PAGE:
Where Have All The Workers Gone--Mystery Solved?
Just last week we did a post on this Big Mystery: Where have all the workers gone? Amazing. One week ago it was a big freakin’ mystery, and now—thanks to the wonder of the internet—eh, not so much.
The answer is simple and all too final: They’re dead. Further question: Why?
The background, quoted in that earlier post:
Where did all the workers go? That is a great mystery that continues to be unsolved. All over America, businesses are literally hiring anyone with a pulse and there are “help wanted” signs all over the place. But the number of people that are actually working is still close to four million below the pre-pandemic peak. What happened to all of those extra workers? They certainly aren’t on unemployment, because claims for unemployment benefits are the lowest that we have seen “in decades”. So where are they? It is almost as if millions upon millions of people have disappeared from the system completely over the past couple of years.
This is one of those cases that illustrates the wisdom of what smart people have been saying: Look to the mortality numbers, especially excess mortality. Those are probably the only stats that the government can’t fudge. So check out this article:
“We are seeing, right now, the highest death rates we have seen in the history of this business," OneAmerica CEO Scott Davison says.
Now, this isn’t just a one-liner that Davison—who, I assume, is a basically smart guy—tosses off, then moves on. He dwells on it, puzzling over it. It’s, like, a mystery. And Davison wants you to realize that this is a big deal.
Spoiler alert: Nowhere in the article will you find the word “vaccine” or any variations on that word. Nor “injection”. Nor “mRNA.” Nor “VAERS”.
On to the details!
The head of OneAmerica insurance said the death rate is up a stunning 40% from pre-pandemic levels among working-age people.
“We are seeing, right now, the highest death rates we have seen in the history of this business – not just at OneAmerica,” the company’s CEO Scott Davison said during an online news conference this week. “The data is consistent across every player in that business.”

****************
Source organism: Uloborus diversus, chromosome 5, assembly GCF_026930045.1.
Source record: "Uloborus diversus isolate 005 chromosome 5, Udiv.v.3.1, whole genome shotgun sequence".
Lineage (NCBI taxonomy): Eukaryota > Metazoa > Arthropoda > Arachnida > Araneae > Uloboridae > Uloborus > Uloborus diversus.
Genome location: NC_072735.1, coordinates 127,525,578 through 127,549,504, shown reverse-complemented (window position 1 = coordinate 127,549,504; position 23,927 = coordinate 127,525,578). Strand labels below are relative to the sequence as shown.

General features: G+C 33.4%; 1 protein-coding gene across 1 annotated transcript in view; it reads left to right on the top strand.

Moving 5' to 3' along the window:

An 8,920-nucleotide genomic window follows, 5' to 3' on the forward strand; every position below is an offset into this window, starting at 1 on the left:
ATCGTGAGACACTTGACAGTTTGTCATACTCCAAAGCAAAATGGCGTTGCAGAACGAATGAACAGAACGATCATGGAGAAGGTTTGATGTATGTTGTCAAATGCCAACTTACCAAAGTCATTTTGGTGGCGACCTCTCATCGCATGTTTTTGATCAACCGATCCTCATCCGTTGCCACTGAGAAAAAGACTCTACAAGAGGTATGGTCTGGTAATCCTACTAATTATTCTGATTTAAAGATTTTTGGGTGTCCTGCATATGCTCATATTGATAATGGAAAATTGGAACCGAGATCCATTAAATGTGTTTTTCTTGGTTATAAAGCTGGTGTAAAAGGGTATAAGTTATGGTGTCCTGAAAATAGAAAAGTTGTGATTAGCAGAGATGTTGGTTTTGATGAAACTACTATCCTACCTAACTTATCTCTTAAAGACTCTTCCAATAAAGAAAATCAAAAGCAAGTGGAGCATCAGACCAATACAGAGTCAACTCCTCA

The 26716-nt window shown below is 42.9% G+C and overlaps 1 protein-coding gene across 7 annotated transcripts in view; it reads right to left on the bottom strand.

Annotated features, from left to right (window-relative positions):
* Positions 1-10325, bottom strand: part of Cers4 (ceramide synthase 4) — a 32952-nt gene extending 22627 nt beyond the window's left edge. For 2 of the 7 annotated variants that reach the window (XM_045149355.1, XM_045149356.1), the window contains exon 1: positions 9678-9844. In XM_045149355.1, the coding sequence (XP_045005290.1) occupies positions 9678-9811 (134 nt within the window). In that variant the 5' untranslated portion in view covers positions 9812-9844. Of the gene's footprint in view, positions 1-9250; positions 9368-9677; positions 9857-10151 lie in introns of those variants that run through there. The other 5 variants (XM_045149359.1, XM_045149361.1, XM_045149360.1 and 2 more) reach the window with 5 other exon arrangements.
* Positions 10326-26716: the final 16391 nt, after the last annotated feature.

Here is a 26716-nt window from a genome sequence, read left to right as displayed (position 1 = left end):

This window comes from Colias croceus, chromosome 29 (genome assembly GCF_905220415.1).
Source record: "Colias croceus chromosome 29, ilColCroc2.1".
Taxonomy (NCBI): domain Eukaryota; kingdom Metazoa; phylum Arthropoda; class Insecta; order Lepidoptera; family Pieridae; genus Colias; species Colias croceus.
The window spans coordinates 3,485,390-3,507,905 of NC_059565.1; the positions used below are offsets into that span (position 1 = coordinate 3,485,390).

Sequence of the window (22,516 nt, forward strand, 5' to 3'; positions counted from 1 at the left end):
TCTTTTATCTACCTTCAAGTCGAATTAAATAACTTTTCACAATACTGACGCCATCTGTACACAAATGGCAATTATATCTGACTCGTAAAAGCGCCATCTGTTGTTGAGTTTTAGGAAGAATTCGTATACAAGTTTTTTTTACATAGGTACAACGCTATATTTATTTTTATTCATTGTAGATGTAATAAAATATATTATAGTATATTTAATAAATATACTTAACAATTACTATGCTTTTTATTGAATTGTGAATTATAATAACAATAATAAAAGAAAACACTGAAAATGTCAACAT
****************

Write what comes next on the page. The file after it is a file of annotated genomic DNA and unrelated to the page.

Davison said the increase in deaths represents “huge, huge numbers,” and that’s it’s not elderly people who are dying, but “primarily working-age people 18 to 64” who are the employees of companies that have group life insurance plans through OneAmerica.
There ya are. “Huge, huge numbers” of newly dead people—primarily working age people. Go figure, right?
“And what we saw just in third quarter, we’re seeing it continue into fourth quarter, is that death rates are up 40% over what they were pre-pandemic,” he said.
Wait a minute—what’s this babble about death rates being up over “pre-pandemic” levels? The “pandemic” started nearly two years ago, in January of 2020. What he actually seems to be saying is that the big increase started in the third quarter of 2021 and is continuing into the fourth quarter of 2021. That suggests that the big increase is also up majorly over first and second quarter levels of 2021. And since this increase isn’t due to Covid, shouldn’t we be asking, What happened just before the big increase? I think we know the answer—experimental injections for over half the population. Could that be the explanation? It certainly seems worth exploring, doesn’t it?